The groups included the Department of Social Development (DSD), represented by Gyan Dwarika; Legal Aid South Africa, represented by national legal manager Dick Khubana; the Film and Publications Board (FPB), represented by child protection officer Mmaletjema Poto; the DOJ and CD, represented by child justice and family law director Dr Charmain Badenhorst; and child rights and child protection consultant Dr Joan van Niekerk.
Cybercrime, particularly cyberbullying, was a key topic in the discussion, as all children who use technology were at risk.
Dwarika said preventative measures were crucial to addressing this issue. These measures included the responsibility of parents of victims and the parents of cyberbullies to check and restrict internet usage, to ensure the safety of children online.
“Protective measures children can use to keep safe online is to be aware of email phishing schemes, the dangerous side of social media. Do background checks if there are any doubts. Never send intimate videos or photos, and always use strong passwords,” said Dwarika.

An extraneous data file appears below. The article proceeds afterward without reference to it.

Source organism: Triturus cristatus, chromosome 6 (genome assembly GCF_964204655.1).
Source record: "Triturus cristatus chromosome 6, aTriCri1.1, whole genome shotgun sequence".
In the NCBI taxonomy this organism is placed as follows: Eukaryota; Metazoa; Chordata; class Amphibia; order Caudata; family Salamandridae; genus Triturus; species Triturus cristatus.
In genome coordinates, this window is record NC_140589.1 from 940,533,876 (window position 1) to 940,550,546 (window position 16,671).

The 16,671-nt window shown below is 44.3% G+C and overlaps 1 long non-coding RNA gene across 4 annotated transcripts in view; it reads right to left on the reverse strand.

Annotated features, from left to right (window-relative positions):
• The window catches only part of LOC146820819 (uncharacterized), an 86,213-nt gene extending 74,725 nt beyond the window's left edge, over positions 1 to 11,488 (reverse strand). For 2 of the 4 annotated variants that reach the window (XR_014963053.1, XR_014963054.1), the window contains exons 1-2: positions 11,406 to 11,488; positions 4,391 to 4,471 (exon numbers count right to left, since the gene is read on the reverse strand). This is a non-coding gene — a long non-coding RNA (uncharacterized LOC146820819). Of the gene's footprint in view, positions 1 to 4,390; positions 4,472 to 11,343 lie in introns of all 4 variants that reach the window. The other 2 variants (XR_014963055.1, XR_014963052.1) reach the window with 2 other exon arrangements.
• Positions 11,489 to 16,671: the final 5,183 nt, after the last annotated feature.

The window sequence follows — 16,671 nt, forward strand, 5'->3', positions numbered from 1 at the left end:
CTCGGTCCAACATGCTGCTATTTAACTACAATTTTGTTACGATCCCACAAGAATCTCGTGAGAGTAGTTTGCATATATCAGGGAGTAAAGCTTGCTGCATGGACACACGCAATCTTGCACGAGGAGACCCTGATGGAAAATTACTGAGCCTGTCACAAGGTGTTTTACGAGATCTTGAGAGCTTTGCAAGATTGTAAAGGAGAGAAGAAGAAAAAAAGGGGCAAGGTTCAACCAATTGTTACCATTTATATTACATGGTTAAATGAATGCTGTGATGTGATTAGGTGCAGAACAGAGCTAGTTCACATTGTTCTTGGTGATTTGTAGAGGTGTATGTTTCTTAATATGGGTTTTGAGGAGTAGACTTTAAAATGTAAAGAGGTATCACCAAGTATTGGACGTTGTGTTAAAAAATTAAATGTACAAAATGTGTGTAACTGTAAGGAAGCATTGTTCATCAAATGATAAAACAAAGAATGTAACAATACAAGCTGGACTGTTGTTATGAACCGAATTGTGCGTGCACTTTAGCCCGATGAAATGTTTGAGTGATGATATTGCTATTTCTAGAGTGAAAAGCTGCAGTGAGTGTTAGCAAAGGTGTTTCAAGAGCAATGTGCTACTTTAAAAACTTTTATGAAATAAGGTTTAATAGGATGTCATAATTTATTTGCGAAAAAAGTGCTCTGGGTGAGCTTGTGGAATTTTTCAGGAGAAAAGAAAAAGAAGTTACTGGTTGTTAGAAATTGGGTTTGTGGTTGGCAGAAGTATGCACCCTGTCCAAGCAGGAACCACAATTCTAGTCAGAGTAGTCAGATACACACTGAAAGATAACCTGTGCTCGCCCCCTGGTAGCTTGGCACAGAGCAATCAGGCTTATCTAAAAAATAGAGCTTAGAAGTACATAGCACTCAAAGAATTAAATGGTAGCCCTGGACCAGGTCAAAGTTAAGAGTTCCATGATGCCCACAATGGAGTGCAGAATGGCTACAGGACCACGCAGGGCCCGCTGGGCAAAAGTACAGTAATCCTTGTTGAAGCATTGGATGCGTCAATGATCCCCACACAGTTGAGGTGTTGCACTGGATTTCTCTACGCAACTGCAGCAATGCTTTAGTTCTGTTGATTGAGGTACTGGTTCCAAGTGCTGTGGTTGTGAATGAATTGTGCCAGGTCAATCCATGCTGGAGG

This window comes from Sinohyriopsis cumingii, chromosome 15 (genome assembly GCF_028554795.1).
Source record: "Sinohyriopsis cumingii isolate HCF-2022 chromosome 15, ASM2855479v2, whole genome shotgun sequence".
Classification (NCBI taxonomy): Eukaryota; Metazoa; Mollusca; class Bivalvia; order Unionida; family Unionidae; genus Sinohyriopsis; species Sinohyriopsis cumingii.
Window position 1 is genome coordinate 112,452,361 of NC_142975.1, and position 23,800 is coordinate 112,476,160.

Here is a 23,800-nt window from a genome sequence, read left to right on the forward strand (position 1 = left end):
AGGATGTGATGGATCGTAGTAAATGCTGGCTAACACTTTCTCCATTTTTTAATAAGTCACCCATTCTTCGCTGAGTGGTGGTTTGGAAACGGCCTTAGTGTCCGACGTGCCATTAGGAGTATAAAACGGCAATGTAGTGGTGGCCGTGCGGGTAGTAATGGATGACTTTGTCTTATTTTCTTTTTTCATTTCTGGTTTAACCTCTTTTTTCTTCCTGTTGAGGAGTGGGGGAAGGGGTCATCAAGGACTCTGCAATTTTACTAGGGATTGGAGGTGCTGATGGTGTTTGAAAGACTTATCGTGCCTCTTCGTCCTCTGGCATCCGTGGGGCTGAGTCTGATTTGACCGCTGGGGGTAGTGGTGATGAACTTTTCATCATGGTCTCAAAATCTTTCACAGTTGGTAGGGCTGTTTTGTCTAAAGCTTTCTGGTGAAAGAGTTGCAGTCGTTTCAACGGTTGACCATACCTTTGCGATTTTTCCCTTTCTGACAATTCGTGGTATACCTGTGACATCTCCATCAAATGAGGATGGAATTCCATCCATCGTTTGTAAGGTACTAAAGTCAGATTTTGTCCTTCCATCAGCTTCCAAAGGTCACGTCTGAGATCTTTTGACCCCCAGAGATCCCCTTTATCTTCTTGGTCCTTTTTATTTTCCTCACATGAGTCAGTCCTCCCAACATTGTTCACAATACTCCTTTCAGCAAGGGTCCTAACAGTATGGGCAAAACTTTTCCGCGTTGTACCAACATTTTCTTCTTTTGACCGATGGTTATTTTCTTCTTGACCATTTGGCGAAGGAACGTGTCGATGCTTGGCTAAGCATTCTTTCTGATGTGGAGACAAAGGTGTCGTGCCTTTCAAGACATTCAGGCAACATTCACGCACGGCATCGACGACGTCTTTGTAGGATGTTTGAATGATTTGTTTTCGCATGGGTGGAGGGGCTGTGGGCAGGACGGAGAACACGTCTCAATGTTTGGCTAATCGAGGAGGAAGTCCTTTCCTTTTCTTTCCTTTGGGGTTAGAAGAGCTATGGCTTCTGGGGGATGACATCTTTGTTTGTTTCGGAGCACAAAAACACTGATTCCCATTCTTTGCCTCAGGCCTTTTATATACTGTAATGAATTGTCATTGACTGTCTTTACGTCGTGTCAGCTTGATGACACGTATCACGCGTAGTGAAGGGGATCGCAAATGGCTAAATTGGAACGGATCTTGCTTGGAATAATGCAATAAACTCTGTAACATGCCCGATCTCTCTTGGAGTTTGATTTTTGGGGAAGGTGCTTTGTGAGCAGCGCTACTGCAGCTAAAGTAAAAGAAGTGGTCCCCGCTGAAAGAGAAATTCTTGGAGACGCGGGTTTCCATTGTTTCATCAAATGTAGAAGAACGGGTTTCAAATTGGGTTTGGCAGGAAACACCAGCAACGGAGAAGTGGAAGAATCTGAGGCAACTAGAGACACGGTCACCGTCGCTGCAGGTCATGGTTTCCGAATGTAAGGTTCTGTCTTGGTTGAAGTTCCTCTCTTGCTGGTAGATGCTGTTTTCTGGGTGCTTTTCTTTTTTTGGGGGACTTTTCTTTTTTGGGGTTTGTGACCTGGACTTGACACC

Poto said a spotlight had been shone on the severe bullying and violence that children experience in schools across the country since 15-year-old Limpopo learner Lufuno Mavhunga had committed suicide after the viral video of her being bullied by a classmate last month.
To combat these incidents, Badenhorst said the DOJ and CD was in the process of finalising the Cybercrimes Bill.
Badenhorst said there was a need to focus on early interventions and early referrals of children at risk to social workers or mental health professionals, and there was a need for the school-based support system to formalise the link with the DSD and the Department of Health at a district level.
“It is important that this message reaches all levels, especially parents and children at a district level. Everyone has a role to play in ensuring our children know their responsibilities and are safe,” said Dwarika.